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From Flavio Junqueira <...@yahoo-inc.com>
Subject Re: Question about the Barrier Java example on the ZooKeeper documentation
Date Wed, 09 Mar 2011 09:30:36 GMT
Hi Semih, Jira is the system we use to report and discuss zookeeper  
issues:

	https://issues.apache.org/jira/browse/ZOOKEEPER

Once you have an account, you can create a new issue, describe it, and  
propose a fix to the problem at hand.

-Flavio

On Mar 8, 2011, at 10:13 PM, Semih Salihoglu wrote:

> Sure, I'll get to it this weekend probably.
>
> I don't know what jira is so some information of how to do this  
> would be very helpful.
>
> Thank you,
>
> semih
>
> On Tue, Mar 8, 2011 at 8:31 AM, Patrick Hunt <phunt@apache.org> wrote:
> On Tue, Mar 8, 2011 at 5:59 AM, Flavio Junqueira <fpj@yahoo-inc.com>  
> wrote:
> I believe the goal of the examples was never to be a complete  
> solutions to barriers or queues, but just to give a quick bootstrap  
> to beginners. It is true, though, that the documentation page does  
> not make that claim, and can be misleading.
>
> I see two possible action points out of this discussion:
> 	
> 1- State clearly in the beginning that the example discussed is not  
> correct under the assumption that a process may finish the  
> computation before another has started, and the example is there for  
> illustration purposes;
> 2- Have another example following the current one that discusses the  
> problem and shows how to fix it. This is an interesting option that  
> illustrates how one could reason about a solution when developing  
> with zookeeper.
>
>
> This (2) sounds much better to me. Semih, would you like to give  
> that a try? (updating the docs I mean)
>
> Patrick
>
> If you are interested in helping us fix it, Semih, then you could  
> perhaps create a jira and assign yourself to fix it. I can help you  
> out.
>
> -Flavio
>
> On Mar 7, 2011, at 11:23 AM, Semih Salihoglu wrote:
>
>> Hi Mahadev,
>>
>> Sorry for the late response. I agree, actually in this other  
>> documentation
>> http://hadoop.apache.org/zookeeper/docs/r3.0.0/recipes.html, where  
>> there is
>> only the pseudo-code, I think this situation is avoided. Here there  
>> is
>> another znode /ready that all nodes have a watch on. And after each  
>> node
>> writes their own ephemeral child, they don't wait. They read how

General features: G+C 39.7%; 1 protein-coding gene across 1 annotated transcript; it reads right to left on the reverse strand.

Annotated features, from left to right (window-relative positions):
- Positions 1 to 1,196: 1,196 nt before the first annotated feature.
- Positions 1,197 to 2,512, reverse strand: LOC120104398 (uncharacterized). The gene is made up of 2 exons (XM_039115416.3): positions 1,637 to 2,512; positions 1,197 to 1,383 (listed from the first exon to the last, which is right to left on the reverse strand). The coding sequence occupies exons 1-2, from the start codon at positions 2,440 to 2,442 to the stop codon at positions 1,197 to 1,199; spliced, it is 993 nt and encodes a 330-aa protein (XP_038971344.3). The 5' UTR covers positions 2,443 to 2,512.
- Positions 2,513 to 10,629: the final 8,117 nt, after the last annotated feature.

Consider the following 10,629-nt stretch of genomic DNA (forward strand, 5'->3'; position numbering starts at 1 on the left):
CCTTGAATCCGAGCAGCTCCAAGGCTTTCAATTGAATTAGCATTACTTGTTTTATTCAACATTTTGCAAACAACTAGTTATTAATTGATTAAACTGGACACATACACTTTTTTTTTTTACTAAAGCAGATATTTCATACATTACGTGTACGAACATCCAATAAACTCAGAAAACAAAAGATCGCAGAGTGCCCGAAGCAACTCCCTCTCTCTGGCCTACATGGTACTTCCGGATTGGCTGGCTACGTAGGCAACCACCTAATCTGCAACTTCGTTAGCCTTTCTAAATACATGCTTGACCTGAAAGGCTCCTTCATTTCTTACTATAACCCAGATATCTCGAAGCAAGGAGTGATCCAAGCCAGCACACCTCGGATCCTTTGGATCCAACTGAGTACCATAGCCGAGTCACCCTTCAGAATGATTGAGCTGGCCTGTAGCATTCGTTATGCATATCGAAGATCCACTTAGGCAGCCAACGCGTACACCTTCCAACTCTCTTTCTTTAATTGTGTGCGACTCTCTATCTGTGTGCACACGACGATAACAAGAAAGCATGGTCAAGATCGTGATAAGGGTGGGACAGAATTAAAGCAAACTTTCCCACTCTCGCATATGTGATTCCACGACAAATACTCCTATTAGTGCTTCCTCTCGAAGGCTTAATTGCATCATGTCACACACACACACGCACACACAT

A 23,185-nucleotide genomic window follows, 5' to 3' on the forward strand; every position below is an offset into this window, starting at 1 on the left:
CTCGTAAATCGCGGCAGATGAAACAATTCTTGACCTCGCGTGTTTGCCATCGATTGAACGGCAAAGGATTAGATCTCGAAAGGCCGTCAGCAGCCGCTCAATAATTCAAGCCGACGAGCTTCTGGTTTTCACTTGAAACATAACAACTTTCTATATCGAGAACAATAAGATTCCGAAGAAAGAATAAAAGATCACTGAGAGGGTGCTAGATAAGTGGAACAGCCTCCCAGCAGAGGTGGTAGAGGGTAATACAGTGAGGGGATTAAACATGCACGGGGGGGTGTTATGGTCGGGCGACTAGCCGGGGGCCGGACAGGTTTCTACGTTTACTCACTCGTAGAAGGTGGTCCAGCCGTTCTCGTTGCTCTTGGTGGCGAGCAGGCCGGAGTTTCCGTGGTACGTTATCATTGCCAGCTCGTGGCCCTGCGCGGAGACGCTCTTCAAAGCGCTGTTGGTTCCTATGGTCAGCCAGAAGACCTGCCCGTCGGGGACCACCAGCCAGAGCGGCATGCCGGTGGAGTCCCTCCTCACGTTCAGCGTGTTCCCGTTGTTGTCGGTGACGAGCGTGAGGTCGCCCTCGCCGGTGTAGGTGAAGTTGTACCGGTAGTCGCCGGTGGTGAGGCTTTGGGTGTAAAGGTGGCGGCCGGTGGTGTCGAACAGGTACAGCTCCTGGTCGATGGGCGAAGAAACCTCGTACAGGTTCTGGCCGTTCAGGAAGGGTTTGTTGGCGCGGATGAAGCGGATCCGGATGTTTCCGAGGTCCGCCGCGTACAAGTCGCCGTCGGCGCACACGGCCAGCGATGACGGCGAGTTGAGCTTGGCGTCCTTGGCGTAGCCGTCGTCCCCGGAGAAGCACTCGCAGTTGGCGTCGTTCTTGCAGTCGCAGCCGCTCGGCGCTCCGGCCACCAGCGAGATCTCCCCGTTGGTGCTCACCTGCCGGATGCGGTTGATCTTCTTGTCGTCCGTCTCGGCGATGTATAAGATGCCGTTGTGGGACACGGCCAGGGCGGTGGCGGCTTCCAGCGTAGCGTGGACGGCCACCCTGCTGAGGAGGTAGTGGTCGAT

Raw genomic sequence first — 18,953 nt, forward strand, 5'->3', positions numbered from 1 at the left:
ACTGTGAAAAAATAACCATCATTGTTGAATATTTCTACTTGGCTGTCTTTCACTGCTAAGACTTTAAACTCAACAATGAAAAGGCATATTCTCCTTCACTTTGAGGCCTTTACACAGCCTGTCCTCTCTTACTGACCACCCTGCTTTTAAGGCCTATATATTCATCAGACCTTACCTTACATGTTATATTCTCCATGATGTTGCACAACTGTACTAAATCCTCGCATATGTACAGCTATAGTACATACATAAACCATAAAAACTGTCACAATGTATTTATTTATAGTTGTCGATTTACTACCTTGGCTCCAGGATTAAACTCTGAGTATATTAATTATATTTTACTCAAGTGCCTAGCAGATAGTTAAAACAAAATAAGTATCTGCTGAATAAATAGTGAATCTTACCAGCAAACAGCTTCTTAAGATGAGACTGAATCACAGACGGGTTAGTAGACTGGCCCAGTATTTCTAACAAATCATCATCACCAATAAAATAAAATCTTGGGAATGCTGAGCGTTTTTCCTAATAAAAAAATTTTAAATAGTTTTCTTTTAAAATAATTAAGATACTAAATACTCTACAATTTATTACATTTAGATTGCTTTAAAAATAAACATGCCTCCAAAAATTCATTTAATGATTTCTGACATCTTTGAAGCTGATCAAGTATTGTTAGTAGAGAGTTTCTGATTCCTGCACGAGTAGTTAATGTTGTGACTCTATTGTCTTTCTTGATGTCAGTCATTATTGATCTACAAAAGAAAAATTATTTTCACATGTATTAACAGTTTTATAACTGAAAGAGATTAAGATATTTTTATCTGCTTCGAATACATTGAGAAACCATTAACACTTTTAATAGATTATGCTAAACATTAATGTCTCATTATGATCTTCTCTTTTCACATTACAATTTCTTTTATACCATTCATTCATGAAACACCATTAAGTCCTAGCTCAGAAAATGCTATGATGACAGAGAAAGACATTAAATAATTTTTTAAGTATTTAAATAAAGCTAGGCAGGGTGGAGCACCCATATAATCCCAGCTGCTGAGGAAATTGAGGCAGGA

>> many of has
>> been written and the last one writes the /ready znode and everyone  
>> wakes up.
>> The only race condition in this one is that there can be two nodes  
>> trying to
>> write /ready and only one of them will succeed but this is ok.
>>
>> Thank you again,
>>
>> semih
>>
>> On Sat, Mar 5, 2011 at 6:41 PM, Mahadev Konar <mahadev@apache.org>  
>> wrote:
>>
>>> Semih,
>>> You pointed it out right. It is possible ot enter into a situation
>>> like that. The recipe does have a bug. It can be fixed with the last
>>> client creating a special znode and every node in the list watching
>>> for that (so itll be an indication for entering the barrier). no?
>>>
>>> thanks
>>> mahadev
>>>
>>> On Sat, Mar 5, 2011 at 5:06 PM, Semih Salihoglu <semih@stanford.edu>
>>> wrote:
>>>> Hi All,
>>>>
>>>> I am new to this group and to ZooKeeper. I was readin the Barrier
>>> tutorial
>>>> in one of the ZooKeeper documentations.
>>>> http://hadoop.apache.org/zookeeper/docs/current/zookeeperTutorial.html 
>>>>  .
>>> A
>>>> barrier primitive is exactly how I want to use ZooKeeper. I have a
>>> question
>>>> about this example. It's not really a ZooKeeper question, it's  
>>>> more a
>>>> question about the Barrier primitive I think. Here it is: In the  
>>>> enter
>>>> method of this Barrier implementation below
>>>>
>>>> boolean enter() throws KeeperException, InterruptedException{
>>>>           zk.create(root + "/" + name, new byte[0],  
>>>> Ids.OPEN_ACL_UNSAFE,
>>>>                   CreateMode.EPHEMERAL_SEQUENTIAL);
>>>>           while (true) {
>>>>               synchronized (mutex) {
>>>>                   List<String> list = zk.getChildren(root, true);
>>>>
>>>>                   if (list.size() < size) {
>>>>                       mutex.wait();
>>>>                   } else {
>>>>                       return true;
>>>>                   }
>>>>               }
>>>>           }
>>>>       }
>>>>
>>>> could there be a race condition? Let's say there are two
>>>> machines/nodes: node1 and node2 that will use this code to  
>>>> synchronize
>>>> over ZK. Let's say the following steps take place:
>>>>
>>>>
>>>>  1. node1 calls the zk.create method and then reads the number of
>>>> children, and sees that it's 1 and starts waiting.
>>>>  2. node2 calls the zk.create method (doesn't call the
>>>> zk.getChildren method yet, let's say it's very slow)
>>>>  3. node1 is notified that the number of children on the znode
>>>> changed, it checks that the size is 2 so it leaves the barrier, it
>>>> does its work and then leaves the barrier, deleting its node.
>>>>  4. node2 calls zk.getChildren and because node1 has already left,
>>>> it sees that the number of children is equal to 1. Since node1 will
>>>> never enter the barrier again, it will keep waiting.
>>>>
>>>> Could this scenario happen? If not, what is preventing this? I  
>>>> haven't
>>>> copied the code piece that enters barrier-does work-leaves barrier.
>>>> But in the link I pasted above, it's the barrierTest(String args[])
>>>> method.
>>>>
>>>> Thank you very much in advance,
>>>>
>>>> semih
>>>>
>>>
>
> flavio
> junqueira
>
> research scientist
>
> fpj@yahoo-inc.com
> direct +34 93-183-8828
>
> avinguda diagonal 177, 8th floor, barcelona, 08018, es
> phone (408) 349 3300    fax (408) 349 3301
>
>
>
>
>

flavio
junqueira

research scientist

fpj@yahoo-inc.com
direct +34 93-183-8828

avinguda diagonal 177, 8th floor, barcelona, 08018, es
phone (408) 349 3300    fax (408) 349 3301




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